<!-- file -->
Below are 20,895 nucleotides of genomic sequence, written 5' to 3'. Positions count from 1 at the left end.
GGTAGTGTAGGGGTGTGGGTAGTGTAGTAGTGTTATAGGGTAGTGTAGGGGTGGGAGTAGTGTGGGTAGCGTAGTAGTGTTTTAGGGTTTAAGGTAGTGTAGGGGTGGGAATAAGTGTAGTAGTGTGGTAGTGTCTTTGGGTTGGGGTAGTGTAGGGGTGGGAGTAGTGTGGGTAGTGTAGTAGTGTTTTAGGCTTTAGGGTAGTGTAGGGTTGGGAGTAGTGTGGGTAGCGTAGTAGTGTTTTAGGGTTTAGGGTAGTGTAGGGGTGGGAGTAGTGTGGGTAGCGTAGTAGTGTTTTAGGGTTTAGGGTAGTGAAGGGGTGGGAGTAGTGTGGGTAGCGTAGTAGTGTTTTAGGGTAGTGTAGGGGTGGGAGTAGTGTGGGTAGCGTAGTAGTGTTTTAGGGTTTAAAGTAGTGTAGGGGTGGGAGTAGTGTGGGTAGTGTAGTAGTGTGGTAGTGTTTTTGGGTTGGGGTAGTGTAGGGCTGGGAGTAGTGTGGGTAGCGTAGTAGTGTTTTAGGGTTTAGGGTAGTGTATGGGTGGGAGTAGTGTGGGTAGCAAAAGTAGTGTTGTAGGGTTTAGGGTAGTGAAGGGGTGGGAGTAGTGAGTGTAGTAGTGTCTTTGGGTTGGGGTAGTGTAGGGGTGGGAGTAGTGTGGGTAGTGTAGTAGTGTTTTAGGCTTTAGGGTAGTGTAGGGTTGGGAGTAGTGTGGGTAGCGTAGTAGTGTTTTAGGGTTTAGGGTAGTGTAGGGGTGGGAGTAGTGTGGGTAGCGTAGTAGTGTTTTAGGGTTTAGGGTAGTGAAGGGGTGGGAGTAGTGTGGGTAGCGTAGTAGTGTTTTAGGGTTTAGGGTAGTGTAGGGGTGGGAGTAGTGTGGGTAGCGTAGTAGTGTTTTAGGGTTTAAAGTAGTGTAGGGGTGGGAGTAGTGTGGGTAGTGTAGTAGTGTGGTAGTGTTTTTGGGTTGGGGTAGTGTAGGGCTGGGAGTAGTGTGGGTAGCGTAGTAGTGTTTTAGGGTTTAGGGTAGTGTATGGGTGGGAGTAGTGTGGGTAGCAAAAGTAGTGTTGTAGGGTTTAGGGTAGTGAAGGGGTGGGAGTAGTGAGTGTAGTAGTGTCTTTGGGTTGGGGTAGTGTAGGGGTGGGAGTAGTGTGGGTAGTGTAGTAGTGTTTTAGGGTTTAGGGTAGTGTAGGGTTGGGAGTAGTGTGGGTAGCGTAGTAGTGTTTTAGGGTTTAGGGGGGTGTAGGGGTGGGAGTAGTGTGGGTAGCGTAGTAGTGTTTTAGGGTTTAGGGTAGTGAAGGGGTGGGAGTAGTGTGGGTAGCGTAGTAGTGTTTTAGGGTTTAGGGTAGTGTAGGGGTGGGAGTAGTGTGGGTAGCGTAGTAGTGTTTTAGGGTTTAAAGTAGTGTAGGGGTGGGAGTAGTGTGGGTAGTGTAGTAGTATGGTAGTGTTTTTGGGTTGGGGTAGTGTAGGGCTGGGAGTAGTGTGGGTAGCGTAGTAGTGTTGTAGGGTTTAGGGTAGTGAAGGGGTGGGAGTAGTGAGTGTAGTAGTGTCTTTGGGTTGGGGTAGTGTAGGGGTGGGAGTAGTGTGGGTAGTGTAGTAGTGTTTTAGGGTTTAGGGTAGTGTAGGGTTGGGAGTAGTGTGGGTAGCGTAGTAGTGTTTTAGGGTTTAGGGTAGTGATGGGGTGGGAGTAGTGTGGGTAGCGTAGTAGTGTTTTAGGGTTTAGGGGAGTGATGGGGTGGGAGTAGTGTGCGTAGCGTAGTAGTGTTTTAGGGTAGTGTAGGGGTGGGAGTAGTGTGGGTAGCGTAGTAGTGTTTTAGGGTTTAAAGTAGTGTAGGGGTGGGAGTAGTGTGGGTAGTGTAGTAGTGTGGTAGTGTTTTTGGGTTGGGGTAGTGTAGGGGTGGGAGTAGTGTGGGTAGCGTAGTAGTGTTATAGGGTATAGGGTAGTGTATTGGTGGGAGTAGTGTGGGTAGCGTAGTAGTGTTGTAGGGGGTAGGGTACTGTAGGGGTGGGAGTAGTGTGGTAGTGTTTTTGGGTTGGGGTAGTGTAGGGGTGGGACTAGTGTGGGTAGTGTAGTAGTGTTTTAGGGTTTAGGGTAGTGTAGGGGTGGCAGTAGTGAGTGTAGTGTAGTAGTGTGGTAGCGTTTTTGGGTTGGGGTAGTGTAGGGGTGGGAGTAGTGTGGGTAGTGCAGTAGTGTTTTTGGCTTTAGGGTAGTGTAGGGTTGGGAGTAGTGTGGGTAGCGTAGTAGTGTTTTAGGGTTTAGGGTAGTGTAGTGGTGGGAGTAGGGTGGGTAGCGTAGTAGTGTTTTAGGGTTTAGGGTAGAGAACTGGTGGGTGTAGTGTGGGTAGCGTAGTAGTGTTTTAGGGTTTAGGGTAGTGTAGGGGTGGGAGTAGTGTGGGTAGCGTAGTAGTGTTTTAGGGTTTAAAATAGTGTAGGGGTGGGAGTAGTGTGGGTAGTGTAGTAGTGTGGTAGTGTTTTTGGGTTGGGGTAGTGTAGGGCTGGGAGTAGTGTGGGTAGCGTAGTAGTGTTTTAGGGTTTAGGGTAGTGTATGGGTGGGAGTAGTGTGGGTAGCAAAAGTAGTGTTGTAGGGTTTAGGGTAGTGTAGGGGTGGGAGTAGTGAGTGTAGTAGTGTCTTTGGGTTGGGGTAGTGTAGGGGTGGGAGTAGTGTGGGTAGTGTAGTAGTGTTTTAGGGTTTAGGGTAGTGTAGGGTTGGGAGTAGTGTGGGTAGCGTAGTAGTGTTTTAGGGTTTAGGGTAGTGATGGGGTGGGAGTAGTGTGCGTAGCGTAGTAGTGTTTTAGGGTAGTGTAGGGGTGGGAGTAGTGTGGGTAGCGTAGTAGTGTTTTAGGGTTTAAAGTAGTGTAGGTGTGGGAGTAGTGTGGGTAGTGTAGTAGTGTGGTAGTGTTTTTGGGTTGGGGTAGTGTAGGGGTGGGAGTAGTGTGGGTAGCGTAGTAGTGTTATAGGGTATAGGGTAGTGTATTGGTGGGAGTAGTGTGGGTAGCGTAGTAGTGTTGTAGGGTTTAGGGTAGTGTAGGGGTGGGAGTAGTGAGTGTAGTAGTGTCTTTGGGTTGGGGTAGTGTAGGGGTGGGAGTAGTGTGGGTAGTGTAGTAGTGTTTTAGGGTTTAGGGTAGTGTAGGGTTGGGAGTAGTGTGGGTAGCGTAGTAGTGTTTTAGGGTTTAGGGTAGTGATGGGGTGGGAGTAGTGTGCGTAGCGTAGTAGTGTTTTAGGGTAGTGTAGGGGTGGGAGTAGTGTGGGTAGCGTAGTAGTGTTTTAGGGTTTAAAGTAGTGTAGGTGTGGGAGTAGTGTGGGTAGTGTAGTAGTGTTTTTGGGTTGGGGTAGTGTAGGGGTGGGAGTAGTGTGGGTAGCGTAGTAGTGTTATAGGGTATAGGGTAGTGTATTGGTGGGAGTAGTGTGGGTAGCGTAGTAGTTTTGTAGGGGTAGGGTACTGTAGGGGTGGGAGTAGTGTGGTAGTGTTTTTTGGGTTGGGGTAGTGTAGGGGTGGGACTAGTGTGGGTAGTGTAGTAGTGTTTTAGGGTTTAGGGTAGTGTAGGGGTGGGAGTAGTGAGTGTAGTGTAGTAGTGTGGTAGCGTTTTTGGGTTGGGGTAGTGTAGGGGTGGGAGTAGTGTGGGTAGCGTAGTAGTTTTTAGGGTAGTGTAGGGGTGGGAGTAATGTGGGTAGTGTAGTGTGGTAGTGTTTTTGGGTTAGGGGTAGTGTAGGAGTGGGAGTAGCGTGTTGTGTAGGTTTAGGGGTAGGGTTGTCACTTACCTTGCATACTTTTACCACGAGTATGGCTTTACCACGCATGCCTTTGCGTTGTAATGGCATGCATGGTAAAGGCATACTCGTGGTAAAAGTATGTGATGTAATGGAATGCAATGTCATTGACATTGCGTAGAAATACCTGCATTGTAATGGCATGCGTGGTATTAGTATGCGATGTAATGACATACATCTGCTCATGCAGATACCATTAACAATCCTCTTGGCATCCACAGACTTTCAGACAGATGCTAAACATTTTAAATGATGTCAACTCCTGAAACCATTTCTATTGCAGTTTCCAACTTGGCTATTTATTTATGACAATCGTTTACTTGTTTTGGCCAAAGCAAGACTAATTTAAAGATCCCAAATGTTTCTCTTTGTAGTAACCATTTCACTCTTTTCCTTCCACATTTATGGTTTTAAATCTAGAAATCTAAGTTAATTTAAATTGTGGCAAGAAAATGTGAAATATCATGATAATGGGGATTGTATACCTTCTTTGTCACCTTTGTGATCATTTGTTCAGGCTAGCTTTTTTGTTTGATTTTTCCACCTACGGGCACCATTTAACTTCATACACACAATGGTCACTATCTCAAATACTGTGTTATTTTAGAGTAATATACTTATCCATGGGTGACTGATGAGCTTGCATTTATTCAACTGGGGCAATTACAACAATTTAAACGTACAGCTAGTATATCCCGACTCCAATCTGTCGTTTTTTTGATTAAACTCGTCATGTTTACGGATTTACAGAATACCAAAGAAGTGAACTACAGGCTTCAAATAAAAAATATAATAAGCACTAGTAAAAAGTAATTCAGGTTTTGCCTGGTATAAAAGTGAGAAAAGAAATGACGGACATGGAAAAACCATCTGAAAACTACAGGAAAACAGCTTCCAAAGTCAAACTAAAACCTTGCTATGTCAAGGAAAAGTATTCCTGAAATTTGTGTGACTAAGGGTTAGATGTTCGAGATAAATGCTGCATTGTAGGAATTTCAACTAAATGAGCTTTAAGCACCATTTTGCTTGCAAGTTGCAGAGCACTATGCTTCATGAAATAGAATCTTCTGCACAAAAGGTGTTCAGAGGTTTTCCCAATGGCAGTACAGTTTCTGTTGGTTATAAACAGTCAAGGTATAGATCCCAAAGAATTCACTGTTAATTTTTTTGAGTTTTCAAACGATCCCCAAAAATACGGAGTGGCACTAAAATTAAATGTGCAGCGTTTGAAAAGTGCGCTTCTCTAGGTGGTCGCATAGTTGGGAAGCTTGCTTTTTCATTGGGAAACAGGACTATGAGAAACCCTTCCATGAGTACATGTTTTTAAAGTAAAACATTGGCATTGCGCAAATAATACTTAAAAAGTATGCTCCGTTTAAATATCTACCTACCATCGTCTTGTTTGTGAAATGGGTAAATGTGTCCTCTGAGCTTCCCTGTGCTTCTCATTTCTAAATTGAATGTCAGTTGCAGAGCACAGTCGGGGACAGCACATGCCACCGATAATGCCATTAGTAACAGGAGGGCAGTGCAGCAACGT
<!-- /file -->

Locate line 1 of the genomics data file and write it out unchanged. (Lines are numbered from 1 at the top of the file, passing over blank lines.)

Below are 20,895 nucleotides of genomic sequence, written 5' to 3'. Positions count from 1 at the left end.